NSString.localizedStringWithFormat(NSString(string:(Applanga.localizedString(forKey: "APPLANGA_ID", withDefaultValue: "default", andArguments: nil, andPluralRule: ALPluralRuleForQuantity(quantity)))), quantity)

    In the dashboard you create a puralized ID by appending the Pluralisation rule to your ID in the following format: [zero], [one],[two],[few],[many], [other].

    So the zero pluralized ID for "APPLANGA_ID" is "APPLANGA_ID[zero]"

  2. Update Content

    To trigger an update call:

    [Applanga updateWithCompletionHandler:^(BOOL success) {
    	//called if update is complete
    Applanga.update { (success: Bool) in
    	//called if update is complete

    This will request the baselanguage, the development language and the long and short versions of the device's current language. If you are using groups, be aware that this will only update the main group.

    To trigger an update for a specific set of groups and languages call:

    NSArray* groups = @[@"GroupA", @"GroupB"];
    NSArray* languages = @[@"en", @"de", @"fr"];
    [Applanga updateGroups:groups andLanguages:languages withCompletionHandler:^(BOOL success) {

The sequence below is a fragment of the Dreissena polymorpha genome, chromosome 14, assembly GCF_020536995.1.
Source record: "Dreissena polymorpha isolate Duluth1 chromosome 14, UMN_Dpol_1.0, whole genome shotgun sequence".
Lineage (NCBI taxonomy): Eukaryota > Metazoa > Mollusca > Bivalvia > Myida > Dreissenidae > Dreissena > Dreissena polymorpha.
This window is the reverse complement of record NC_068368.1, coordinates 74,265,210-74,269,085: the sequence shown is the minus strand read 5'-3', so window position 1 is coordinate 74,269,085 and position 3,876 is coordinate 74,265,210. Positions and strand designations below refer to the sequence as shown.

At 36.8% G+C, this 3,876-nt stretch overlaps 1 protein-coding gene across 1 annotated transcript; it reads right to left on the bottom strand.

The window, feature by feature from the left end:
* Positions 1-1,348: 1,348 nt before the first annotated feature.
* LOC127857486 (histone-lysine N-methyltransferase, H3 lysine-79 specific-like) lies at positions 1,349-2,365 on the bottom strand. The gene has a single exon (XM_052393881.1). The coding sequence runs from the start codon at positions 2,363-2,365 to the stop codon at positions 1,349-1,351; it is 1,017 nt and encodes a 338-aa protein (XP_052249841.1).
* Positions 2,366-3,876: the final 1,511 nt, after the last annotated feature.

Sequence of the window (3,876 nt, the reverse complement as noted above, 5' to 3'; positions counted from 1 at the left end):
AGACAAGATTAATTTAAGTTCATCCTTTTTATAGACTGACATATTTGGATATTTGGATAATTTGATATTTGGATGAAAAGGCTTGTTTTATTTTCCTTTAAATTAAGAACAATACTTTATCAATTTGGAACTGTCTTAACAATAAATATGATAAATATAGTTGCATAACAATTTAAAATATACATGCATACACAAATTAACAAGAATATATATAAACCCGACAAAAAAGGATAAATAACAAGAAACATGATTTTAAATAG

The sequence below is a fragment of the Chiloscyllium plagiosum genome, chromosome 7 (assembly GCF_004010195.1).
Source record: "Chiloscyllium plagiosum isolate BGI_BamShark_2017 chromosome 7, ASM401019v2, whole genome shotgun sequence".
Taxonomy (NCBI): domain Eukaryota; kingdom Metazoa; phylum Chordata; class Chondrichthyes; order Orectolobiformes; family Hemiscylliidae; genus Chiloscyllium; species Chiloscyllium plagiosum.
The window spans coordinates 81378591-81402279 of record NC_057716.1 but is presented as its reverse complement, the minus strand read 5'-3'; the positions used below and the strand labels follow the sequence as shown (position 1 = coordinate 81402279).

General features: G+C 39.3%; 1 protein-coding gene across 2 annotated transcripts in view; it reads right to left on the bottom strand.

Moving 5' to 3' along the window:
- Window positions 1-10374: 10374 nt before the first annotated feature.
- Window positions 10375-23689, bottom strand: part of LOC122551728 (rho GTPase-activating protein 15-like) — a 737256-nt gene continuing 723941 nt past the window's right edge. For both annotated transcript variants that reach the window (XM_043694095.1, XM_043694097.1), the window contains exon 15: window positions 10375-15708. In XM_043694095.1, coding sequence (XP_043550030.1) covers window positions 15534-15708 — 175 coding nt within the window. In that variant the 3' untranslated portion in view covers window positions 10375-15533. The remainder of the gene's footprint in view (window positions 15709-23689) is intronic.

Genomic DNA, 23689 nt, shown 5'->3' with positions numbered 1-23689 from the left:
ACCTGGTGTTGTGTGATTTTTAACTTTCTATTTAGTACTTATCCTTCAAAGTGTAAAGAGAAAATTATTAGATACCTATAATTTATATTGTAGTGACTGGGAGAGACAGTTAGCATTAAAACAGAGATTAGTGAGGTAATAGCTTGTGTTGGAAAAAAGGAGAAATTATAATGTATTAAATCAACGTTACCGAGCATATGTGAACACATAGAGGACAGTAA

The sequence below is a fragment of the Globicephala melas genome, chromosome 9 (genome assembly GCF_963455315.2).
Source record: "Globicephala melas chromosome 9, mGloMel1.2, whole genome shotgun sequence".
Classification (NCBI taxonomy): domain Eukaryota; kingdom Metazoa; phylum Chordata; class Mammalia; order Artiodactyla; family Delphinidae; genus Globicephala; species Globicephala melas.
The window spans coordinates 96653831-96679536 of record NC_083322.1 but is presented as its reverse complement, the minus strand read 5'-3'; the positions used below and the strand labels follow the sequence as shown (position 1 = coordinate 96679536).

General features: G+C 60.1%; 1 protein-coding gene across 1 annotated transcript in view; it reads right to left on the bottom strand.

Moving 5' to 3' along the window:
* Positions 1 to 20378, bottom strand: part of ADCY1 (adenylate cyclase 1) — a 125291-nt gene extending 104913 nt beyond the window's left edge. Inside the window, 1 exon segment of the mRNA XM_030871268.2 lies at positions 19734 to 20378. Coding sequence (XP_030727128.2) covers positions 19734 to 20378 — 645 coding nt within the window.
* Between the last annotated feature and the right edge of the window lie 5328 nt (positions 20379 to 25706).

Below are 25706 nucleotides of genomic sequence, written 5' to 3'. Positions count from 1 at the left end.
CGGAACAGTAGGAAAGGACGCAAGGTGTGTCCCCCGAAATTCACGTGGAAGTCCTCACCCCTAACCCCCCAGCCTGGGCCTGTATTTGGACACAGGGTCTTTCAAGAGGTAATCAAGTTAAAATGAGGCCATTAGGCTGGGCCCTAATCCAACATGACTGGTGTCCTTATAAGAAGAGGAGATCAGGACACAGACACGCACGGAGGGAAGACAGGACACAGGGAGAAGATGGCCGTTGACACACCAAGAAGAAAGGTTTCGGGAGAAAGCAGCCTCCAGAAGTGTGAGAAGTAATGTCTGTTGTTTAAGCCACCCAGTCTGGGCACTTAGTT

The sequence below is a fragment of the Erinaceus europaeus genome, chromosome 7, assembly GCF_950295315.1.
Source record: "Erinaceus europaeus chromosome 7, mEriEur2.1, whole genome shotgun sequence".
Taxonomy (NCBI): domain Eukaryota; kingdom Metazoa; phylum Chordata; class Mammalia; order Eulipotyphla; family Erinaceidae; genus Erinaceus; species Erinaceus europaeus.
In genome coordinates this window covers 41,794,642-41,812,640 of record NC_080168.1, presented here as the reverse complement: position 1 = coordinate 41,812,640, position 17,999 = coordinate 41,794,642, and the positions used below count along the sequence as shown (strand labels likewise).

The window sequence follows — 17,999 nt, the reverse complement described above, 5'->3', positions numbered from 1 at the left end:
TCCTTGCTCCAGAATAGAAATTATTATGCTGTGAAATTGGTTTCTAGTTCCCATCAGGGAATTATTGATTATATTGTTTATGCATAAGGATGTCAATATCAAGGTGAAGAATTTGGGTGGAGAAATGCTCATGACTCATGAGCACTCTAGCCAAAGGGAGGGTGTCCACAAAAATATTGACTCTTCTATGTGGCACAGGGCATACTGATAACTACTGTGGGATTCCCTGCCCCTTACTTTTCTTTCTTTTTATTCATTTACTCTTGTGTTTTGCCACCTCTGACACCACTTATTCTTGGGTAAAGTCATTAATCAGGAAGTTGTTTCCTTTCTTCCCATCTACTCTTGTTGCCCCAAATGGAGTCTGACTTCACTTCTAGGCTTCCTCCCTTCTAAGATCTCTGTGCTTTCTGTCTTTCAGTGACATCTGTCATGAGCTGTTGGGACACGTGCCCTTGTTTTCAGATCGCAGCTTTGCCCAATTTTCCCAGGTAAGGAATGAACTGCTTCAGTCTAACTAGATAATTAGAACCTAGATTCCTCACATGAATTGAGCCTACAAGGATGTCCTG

//called if update is complete
    var groups: [String] = ["GroupA", "GroupB"]
    var languages: [String] = ["en", "de", "fr"]
    Applanga.updateGroups(groups, andLanguages: languages, withCompletionHandler:  {(success: Bool) in
    	//called if update is complete
  3. Change Language

    You can change your app's language at runtime using the following call:

    BOOL success = [Applanga setLanguage: language];
    var success: Bool = Applanga.setLanguage(language)

    language must be the iso string of a language that has been added in the dashboard. The return value will be YES if the language could be set, or if it already was the current language, otherwise it will be NO. The set language will be saved, to reset to the device language call: